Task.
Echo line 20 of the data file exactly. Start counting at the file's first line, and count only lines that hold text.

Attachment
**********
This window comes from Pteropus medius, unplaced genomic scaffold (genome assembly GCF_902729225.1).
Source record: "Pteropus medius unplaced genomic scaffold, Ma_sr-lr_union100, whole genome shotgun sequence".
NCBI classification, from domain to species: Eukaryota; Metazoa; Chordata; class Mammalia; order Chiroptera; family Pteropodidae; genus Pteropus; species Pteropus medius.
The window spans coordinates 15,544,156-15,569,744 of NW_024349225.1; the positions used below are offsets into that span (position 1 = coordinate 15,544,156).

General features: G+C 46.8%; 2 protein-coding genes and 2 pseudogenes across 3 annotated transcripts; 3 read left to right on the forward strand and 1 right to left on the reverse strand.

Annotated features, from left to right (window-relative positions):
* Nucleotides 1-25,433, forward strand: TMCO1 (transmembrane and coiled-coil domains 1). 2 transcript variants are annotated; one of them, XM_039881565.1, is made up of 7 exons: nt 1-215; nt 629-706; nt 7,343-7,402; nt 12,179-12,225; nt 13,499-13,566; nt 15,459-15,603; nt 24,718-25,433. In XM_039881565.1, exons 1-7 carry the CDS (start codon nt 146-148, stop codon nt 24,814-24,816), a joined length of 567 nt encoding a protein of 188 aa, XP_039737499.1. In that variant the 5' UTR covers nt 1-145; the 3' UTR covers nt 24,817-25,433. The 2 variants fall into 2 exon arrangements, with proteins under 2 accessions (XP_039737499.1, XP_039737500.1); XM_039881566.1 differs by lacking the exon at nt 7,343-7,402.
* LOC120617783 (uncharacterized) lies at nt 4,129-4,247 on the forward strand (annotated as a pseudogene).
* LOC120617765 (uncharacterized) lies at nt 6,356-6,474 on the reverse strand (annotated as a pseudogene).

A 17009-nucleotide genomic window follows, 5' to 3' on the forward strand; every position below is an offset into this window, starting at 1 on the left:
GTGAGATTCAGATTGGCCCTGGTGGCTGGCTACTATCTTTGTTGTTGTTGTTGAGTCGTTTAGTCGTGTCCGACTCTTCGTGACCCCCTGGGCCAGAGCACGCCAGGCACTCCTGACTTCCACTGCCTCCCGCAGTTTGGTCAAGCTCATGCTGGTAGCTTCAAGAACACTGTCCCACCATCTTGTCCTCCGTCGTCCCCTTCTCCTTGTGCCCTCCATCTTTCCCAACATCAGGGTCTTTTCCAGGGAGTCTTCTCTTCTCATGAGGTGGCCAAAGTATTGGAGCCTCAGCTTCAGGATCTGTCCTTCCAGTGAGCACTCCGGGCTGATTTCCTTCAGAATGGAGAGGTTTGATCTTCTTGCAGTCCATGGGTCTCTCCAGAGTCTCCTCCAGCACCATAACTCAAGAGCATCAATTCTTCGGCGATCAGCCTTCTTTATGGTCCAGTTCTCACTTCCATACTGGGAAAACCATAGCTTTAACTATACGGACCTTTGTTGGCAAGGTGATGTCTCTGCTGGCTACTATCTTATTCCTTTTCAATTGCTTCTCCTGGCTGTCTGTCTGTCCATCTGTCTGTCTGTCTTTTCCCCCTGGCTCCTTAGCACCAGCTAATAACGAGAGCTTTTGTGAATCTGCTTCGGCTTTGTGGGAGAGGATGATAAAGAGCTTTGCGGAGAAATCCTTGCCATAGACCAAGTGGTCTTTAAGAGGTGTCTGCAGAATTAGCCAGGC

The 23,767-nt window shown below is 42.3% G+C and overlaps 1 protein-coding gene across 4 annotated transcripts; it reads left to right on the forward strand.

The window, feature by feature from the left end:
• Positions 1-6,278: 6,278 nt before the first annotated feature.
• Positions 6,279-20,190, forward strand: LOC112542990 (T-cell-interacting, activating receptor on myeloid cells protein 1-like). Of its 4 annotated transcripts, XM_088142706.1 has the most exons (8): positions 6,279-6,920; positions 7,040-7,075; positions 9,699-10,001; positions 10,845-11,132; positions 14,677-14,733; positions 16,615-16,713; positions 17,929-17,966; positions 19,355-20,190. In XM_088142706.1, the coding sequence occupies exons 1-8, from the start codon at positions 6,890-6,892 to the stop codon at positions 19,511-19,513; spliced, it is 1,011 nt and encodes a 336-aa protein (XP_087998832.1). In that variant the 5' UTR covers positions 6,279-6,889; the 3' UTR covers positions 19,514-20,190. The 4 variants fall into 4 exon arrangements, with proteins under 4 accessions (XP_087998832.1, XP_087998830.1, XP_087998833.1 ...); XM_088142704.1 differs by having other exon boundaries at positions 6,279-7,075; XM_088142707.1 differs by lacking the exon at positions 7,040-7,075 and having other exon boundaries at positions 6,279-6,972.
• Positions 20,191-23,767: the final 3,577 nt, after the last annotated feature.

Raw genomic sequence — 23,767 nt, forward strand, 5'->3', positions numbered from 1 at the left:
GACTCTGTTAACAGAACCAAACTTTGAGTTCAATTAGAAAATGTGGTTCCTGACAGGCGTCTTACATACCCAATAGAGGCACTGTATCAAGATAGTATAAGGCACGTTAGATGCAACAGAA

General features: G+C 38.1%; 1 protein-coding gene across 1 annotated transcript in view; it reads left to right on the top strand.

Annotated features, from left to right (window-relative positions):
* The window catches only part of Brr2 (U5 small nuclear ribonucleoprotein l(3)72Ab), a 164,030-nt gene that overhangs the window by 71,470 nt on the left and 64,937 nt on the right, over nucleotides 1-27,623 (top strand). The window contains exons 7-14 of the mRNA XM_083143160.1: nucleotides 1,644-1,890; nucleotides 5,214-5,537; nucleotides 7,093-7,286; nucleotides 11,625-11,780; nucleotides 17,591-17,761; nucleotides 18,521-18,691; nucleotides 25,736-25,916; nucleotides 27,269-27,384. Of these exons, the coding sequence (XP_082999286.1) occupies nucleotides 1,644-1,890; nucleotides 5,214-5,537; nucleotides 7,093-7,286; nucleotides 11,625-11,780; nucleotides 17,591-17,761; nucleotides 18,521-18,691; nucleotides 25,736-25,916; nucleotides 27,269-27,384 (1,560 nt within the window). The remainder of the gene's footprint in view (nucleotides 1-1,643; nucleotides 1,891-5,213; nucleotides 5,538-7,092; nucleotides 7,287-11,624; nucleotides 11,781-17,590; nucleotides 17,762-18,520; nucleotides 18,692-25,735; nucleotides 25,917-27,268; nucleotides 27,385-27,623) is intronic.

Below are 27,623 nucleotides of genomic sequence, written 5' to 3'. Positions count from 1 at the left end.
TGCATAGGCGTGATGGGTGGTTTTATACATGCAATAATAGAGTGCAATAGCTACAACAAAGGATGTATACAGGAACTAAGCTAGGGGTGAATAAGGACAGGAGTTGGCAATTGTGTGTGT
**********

Annotated features, from left to right (window-relative positions):